The Power of the Present Moment In Mindful Recovery
Mindfulness involves paying careful attention to your present, here-and-now experience. It is about being rather than doing. Becoming mindful means actively shifting away from “going through the motions” toward a state of clear – yet gentle – awareness of yourself and the world around you.
Derived from Buddhism and Eastern philosophies, mindfulness recently migrated to the United States to become an important part of psychological health. Mindfulness emphasizes acceptance and non-judgment toward ourselves and our experiences and helps build resiliency and self-compassion as we navigate life’s natural turbulence.
Being Mindful in Your Daily Life Can Involve:
- Focusing on your breath
- Reading your bodily sensations as they happen
- Absorbing elements of your surroundings, such as sights, sounds and smells
- Immersing yourself in music
In a world that contains many distractions, mindfulness asks us to reorient ourselves to what is actually happening for us at this very moment. Mindfulness can provide necessary stress reduction and self-awareness that can allow us to take charge of our lives again.
Factors such as stress, anxiety, and co-occurring disorders are some of the major underlying causes for addiction.
Understanding addiction means understanding the relationship between cravings, triggers, and co-occurring disorders. Mindfulness can help us with stress, anxiety, and triggers by allowing us to check in with ourselves. When we know how we are feeling relative to other days, we can know what we need to do to either stabilize or stay where we are. When we aren’t mindful of how we’re feeling, we become vulnerable to our emotions sneaking up on us and wreaking havoc in our lives.
Why Meditation for Drug Addiction Works
Addiction is a deregulated process. This means that at any point, our pleasure and happiness centers in our brain—controlled by the prefrontal cortex and the limbic system – are either stimulated in an unmanageable way during the high or aren’t able to be stimulated at all during withdrawal.
When working through a sobriety program, meditation helps an addiction sufferer regulate their brain. Instead of having to swing between extremes, meditation grows a center of calm consciousness that recoverers can use to ground themselves. Meditation also helps grow the brain’s natural ability to exercise willpower. By learning to focus on the breath instead of stressful distractions, willpower makes it easier to not act on cravings and triggers. Mindful recovery is a recovery that lasts.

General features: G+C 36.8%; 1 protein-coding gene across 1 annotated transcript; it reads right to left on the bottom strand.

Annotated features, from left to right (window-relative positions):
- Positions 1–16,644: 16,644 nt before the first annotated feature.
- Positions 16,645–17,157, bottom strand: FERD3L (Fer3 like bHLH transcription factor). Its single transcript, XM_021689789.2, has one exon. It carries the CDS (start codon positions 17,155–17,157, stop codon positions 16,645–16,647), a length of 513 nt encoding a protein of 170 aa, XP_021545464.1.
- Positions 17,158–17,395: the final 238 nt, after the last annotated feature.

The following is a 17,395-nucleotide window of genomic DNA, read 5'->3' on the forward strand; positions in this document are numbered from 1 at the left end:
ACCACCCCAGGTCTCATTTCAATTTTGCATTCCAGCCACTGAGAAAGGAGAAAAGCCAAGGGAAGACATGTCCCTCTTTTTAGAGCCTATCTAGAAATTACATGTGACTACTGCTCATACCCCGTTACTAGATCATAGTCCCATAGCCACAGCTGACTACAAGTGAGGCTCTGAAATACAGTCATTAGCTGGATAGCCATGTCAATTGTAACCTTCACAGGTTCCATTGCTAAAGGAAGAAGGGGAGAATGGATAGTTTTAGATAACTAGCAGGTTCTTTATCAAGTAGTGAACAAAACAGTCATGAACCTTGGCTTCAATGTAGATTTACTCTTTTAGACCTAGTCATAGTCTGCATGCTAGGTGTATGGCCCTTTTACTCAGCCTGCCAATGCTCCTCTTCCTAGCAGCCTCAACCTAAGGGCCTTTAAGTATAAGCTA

Mindfulness-Based Stress Reduction in a Therapeutic Setting
In the original Buddhist practice, there exists the concept of sangha. Sangha is the power of group practice. By practicing with others, the idea is that our community serves to remind us of the importance of our work and to keep us on track. In our mindfulness groups, you will have the opportunity to reconnect with yourself, with others, and with your environment. In these mindfulness groups at Olympia House, we will learn to:
- Focus on the breath, learning to center and calm ourselves surrounded by support.
- Explore nature and take in our surroundings, moving away from distracting thoughts and into the present. We will engage all senses—sight, sound, taste, touch, and smell.
- Learn the importance of spiritual support in a holistic recovery.
Mindful recovery is a powerful but simple tool for centering yourself during and after recovery. A peaceful, satisfying present is possible. Contact Olympia House today to take back your mind in a supportive and beautiful environment. We serve the South Bay, the North Bay, Sacramento, and the Oakland area. Call (888) 795-1965 today.